This was probably 6-8 months ago and for the most part, she can pick up up without too much of a hassle. We have not even come close to reaching the point of getting rid of them again. I hope this helped to know there is some kind of solution out there other than the constant battle. Good luck!




answers from Portland on

I agree with K S that your daughter could be reacting to the new baby even tho this seems like the same behavior as before you were pregnant. And to your assessment that this could be a defiance issue. K C's suggestions could help your daughter become less defiant if defiance is part of the issue.

I also think that your daughter's personality is different than your son's and therefore she needs a different approach. Some kids are born more stubborn than others and it helps to make them think things are their idea. One way to do that is to give them choices. You can choose to help pick up your belongings and keep only a few things out at a time or you can choose to have me put up everything but a few things and we can trade toys when you want to change activities.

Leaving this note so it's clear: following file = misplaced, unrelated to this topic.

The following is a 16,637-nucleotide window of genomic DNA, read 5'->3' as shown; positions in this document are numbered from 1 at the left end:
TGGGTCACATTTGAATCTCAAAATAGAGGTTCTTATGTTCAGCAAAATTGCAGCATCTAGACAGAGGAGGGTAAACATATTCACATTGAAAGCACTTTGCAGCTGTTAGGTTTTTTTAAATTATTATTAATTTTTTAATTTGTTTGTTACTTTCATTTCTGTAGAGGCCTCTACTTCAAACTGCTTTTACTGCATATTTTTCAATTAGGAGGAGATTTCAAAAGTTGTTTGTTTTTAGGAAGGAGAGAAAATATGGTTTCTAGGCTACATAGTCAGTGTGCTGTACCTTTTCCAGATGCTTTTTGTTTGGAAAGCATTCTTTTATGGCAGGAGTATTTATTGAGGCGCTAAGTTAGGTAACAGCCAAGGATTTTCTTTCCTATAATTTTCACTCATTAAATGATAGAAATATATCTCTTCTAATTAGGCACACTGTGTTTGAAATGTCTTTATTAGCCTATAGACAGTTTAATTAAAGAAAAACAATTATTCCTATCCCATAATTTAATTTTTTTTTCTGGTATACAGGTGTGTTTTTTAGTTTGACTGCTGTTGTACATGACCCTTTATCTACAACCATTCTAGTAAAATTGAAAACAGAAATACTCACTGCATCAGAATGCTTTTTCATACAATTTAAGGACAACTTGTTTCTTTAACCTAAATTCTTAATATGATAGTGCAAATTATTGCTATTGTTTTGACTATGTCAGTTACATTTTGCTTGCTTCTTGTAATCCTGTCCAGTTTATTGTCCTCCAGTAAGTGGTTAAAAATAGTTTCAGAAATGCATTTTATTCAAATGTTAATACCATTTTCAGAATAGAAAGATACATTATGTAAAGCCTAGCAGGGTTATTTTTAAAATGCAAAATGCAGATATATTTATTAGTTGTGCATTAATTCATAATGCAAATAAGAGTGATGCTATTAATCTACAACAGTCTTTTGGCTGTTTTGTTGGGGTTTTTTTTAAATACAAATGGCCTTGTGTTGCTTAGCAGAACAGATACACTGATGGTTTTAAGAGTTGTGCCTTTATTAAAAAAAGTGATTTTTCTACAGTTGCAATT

At four you might be able to have her help with the decision of what to do. Tell her that it is not acceptable to have everything out in the room at once and ask her how she would solve this problem. Give her suggestions from which to choose. This conversation is time consuming and ongoing and I'm not sure that it would work for a child that is so energetic in her actions. If you don't already include her in decision making it will take time to teach her how to be involved and to make good choices as well as show her that you trust her.